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BeefTalk: Cave Images Just Can't Compete with Cell Phone Text

Tom Field Quote Tom Field Quote
Information overload has many functions, but never should be set aside on the premise that enough is enough.

By Kris Ringwall, Beef Specialist

NDSU Extension Service

Insight into the cattle industry is keen, but, as a producer, the ability to make use of that insight and convert that understanding to real impact is critical. The American Angus Association ( sponsored an effort to help categorize the many varied forms of producer managerial thoughts to produce a document that would be an excellent starting point for further discussion and understanding of the business we often simply refer to as "beef."

The initial outcome of that effort was the publication "Priorities First: Identifying Management Priorities in the Commercial Cow-Calf Business." The document was summarized and authored by Tom Field, Ph.D., Fort Collins, Colo. Field notes from the beginning that "for many cow-calf producers, the information age has spawned a massive flow of data and technical communications that borders on the unmanageable."

The use of the term "borders" by Field may be a bit of an understatement. Information overload is critical, often reaching total burnout.

The symptoms are not so evident. A common outcome of information overload is disengagement, resulting in the lack of understanding, utilization and incorporation of technology or managerial processes that would improve the operation.

When this sort of overload happens, it is easy to return to the coffee table and talk in terms of the past instead of the future. Life simply goes on without change.

Not adjusting to change could, in fact, be perceived as a Neanderthal attitude, which leads one to be misinformed, resistant to change and perhaps somewhat stuck in the mud, much like the early cave dwellers. But rest assured, even then information was passed on, even though it may have been only a chiseled drawing on a remote cave wall.

Information overload has many functions, but never should be set aside on the premise that enough is enough. For me, a real case in point occurred when I went to add another line to our family's cell phone plan.

As the children grow, the norm is quickly becoming total cell phone availability on a 24/7 basis, with no excuses. As the plan was reviewed, a newer plan was available that included unlimited text messaging.

For those who don't want to understand, have another cup of coffee, but I should warn you, the newer generation can communicate from a 1-inch by 1-inch keypad faster than I can talk on the phone. If we are to stay competitive, there better be someone on our side that is good at text messaging, enjoys very hot, flavored coffees, but still can feed a cow.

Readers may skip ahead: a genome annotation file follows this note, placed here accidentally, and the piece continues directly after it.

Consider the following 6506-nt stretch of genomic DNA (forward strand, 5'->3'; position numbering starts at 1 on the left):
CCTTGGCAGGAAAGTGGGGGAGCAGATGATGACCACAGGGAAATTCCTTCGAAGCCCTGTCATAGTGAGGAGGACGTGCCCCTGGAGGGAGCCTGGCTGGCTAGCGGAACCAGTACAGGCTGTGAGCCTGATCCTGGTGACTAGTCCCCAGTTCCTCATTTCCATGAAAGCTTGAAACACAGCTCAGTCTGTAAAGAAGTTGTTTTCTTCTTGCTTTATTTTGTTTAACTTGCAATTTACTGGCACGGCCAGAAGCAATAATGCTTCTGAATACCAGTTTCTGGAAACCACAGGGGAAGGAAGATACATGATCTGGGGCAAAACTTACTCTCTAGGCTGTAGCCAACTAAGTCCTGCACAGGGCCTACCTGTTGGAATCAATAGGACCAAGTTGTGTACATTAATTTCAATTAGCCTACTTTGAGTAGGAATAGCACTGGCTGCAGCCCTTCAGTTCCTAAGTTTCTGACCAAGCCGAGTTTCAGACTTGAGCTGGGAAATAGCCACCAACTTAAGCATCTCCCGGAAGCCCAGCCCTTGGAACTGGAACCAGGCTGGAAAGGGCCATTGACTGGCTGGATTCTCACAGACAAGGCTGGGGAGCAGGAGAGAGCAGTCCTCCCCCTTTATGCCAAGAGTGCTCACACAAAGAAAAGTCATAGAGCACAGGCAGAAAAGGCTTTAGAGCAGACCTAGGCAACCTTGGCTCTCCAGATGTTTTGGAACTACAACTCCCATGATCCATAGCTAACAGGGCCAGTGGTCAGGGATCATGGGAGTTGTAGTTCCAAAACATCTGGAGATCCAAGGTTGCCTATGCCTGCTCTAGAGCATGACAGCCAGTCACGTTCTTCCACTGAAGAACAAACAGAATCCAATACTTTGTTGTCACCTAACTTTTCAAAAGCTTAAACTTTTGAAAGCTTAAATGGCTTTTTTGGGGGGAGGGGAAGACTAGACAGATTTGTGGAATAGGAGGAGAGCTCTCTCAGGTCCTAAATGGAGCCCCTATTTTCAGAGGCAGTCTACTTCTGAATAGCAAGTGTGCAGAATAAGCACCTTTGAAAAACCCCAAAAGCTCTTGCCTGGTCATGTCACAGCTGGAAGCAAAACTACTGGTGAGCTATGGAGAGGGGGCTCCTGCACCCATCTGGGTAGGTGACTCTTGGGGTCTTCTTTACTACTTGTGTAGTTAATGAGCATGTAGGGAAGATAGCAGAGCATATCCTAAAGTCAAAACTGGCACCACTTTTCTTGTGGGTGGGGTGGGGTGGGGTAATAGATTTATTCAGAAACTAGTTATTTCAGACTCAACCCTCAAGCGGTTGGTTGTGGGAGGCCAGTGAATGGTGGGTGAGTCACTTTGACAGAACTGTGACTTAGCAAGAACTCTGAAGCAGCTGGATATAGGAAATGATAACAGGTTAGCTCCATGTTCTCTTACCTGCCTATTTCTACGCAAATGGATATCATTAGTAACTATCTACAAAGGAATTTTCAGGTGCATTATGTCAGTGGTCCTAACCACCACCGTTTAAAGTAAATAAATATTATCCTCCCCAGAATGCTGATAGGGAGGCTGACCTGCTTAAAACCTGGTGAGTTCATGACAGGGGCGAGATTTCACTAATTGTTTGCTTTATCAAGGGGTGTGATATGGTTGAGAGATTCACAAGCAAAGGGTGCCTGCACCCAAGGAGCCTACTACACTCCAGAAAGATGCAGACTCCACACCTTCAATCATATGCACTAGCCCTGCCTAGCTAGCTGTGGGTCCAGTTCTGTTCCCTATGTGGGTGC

So much for rambling. Field is right. We need to understand industry priorities and develop a framework from which to build.

Not long ago, we had a good discussion involving the future of the animal industry published in the "Choices" journal (Volume 21, No. 3, 2006, In that discussion, BeefTalk focused on cattle and the future. Likewise, the publication "Priorities First" can serve as a similar template to allow for the sharing and deciphering of the findings of the group and use it as a means to keep moving.

The cave dwellings were good, the drawings not bad, either, but the coffee was awful. Today, the coffee certainly has improved, but the drawings are not so simple. On top of that, if those hard, callused hands can even hold a phone, getting one's fingers to actually hit only one cell phone key at a time is a miracle.

Yet, it makes no difference, it's time. Enjoy the ride and look at some of the priorities. See what the future really has to say.

More later.

May you find all your ear tags.

Your comments are always welcome at For more information, contact the NDBCIA Office, 1041 State Ave., Dickinson, ND 58601 or go to http://www.CHAPS2000.COM on the Internet.

NDSU Agriculture Communication

Source:Kris Ringwall, (701) 483-2348, ext. 103,
Editor:Rich Mattern, (701) 231-6136,
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